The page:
Will they ever change? ANOTHER white person elected NUS President?

What happened to progress?


Out-of-touch student politicians struck another blow for privilege today as they handed the keys to Britain’s largest student union to ANOTHER white person.

Megan Dunn, 24, was voted in today as the NUS’ new President, following in the footsteps of Toni Pearce, 25, who never went to university.

And the news means there has only been one non-white President of the NUS in the last 30 years.

Coincidentally, it comes on the same day as a key vote on whether to demand that a quarter of NUS delegates are black people.

Today the Aberdeen graduate pledged to put an end to an “old stale and male” curriculum and to combat masculine culture.

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But Simon Woolley, Director of Operation Black Vote, was disappointed with the decision.

He said: “Those in charge need to have some strong reflection. The reality is that it’s not like a deluge of talented black students wanting to serve at the highest level hasn’t happened.

“The union should have a close look at itself as to why the talent isn’t coming through and why there isn’t greater representation for black students.

“It’s a cultural issue within the union and we want to sit down with them and others and acknowledge the deficit and to close it. It’s not serving the union well.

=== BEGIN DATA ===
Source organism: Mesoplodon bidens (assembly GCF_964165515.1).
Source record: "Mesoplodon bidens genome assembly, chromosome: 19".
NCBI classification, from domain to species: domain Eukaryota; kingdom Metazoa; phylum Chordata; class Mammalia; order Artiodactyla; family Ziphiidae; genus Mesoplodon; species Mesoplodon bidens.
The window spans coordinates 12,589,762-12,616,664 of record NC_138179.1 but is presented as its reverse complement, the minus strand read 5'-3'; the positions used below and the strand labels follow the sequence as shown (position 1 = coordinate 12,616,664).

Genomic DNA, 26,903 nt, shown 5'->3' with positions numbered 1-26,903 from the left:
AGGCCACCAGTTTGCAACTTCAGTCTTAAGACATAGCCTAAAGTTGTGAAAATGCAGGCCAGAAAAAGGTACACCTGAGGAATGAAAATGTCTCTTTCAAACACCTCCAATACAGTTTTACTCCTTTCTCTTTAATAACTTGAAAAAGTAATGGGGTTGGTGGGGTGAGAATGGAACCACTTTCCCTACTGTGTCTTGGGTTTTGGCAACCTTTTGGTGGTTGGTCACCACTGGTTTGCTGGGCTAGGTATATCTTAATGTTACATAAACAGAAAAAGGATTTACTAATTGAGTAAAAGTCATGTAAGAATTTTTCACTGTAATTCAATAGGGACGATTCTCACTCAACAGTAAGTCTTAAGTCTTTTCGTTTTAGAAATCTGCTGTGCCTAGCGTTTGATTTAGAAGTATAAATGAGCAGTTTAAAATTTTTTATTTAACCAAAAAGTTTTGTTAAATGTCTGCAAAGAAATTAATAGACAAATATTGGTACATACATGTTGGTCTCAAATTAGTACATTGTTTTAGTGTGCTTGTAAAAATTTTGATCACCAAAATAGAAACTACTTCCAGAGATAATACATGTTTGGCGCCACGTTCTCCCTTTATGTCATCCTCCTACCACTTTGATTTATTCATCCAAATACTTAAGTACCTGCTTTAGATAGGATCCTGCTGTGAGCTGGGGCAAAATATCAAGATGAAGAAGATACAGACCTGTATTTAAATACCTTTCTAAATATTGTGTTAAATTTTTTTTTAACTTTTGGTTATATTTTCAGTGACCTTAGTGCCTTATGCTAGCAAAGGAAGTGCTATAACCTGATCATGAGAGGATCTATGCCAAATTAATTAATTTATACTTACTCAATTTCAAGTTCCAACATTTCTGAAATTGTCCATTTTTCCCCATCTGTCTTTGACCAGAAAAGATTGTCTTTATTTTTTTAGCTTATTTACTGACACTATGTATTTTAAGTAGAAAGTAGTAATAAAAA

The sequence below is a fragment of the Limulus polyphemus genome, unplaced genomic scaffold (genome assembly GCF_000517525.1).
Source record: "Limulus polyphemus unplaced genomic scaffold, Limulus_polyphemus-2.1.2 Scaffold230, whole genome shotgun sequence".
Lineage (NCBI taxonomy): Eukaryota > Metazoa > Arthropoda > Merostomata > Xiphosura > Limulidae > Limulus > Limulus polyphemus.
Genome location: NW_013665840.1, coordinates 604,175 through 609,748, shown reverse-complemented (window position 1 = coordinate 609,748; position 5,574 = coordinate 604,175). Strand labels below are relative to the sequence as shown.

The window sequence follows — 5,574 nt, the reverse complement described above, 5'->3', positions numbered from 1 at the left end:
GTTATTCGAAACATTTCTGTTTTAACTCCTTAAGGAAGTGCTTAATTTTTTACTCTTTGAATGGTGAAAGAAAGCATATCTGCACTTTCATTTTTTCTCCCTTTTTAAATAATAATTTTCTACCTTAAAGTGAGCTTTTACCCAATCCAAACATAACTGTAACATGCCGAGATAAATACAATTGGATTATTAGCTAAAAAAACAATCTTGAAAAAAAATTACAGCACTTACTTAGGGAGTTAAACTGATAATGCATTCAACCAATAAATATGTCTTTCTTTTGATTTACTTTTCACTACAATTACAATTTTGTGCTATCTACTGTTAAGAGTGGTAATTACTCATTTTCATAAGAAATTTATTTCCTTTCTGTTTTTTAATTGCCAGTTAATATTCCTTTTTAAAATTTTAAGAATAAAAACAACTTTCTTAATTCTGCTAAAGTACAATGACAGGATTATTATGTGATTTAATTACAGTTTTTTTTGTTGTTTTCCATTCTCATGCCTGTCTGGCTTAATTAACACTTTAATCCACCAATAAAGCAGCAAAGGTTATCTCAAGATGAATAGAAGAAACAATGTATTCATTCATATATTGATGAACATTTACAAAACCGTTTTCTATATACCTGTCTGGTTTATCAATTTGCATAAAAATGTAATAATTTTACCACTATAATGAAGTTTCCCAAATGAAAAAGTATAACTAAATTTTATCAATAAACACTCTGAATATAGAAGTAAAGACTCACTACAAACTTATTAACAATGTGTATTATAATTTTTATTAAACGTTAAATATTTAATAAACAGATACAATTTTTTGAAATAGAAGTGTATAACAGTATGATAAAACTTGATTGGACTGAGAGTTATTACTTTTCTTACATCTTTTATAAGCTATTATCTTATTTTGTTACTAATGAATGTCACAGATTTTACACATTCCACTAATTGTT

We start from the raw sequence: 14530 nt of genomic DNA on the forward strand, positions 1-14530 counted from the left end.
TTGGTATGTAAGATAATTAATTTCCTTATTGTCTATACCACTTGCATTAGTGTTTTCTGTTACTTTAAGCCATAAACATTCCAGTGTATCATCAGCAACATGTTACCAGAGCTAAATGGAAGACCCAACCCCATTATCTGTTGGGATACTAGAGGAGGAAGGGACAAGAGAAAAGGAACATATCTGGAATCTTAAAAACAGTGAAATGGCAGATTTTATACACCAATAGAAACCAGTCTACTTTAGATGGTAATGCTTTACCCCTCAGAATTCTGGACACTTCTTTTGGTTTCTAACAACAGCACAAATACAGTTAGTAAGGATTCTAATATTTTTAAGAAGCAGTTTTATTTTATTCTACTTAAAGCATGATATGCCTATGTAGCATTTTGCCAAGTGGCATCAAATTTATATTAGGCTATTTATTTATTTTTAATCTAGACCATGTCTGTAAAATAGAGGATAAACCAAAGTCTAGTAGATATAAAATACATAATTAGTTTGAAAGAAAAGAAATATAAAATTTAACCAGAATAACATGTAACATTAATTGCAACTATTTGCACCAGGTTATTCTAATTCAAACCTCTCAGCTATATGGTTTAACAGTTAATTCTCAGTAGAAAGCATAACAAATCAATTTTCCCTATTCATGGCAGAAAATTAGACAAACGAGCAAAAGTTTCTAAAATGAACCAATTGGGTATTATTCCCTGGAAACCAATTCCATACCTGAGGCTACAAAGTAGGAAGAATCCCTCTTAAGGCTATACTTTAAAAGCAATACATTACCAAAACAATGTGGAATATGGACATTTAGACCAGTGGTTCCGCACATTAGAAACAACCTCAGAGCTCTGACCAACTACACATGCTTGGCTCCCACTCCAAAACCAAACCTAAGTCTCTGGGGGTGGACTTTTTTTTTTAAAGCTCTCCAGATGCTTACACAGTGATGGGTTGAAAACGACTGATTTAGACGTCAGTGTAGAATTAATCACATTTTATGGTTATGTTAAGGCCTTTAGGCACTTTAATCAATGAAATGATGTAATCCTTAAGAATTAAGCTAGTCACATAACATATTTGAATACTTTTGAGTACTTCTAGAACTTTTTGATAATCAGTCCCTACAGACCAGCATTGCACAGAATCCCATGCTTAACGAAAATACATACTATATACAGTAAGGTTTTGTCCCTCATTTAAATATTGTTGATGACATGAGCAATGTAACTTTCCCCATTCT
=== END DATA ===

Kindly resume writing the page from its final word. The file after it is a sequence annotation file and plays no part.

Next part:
“A result like this doesn’t take us forward. we’re not able to see a truly progressive student union.”


Director of Operation Black Vote Simon Woolley

Today the NUS will vote on introducing a 25 per cent black quota on delegates.

Woolley demanded a more comprehensive plan from the NUS to combat the racial divide.

He added: “Increasingly, more black students are going to university and there is still a race penalty with getting jobs in comparison to white students. They are more likely not to get top jobs and specifically in politics. It’s sad the union is mirroring a broader societal issue.”

Megan becomes the 57th President of the NUS. In her victory speech she told the crowd more work was needed.

She said: “Sometimes making change involves shouting from the rooftops but sometimes we need to just get down off our soapboxes and do the work. I want to put more effort into supporting campus unions, and transforming our national movement to support the work that you do.”

In the last 30 years, four presidents have gone on to become Labour MPs, and two are standing in this election for the opposition.

They include Scottish Labour leader and living breathing Quentin Blake sketch Jim Murphy and star of cult BBC sitcom The Smoking Room Phil Woolas.

Labour bigwig Jack Straw is also a former NUS President.

The union was blasted for spending £40,000 on a campaign directed against the Lib Dems, leading to accusations of unfair political bias.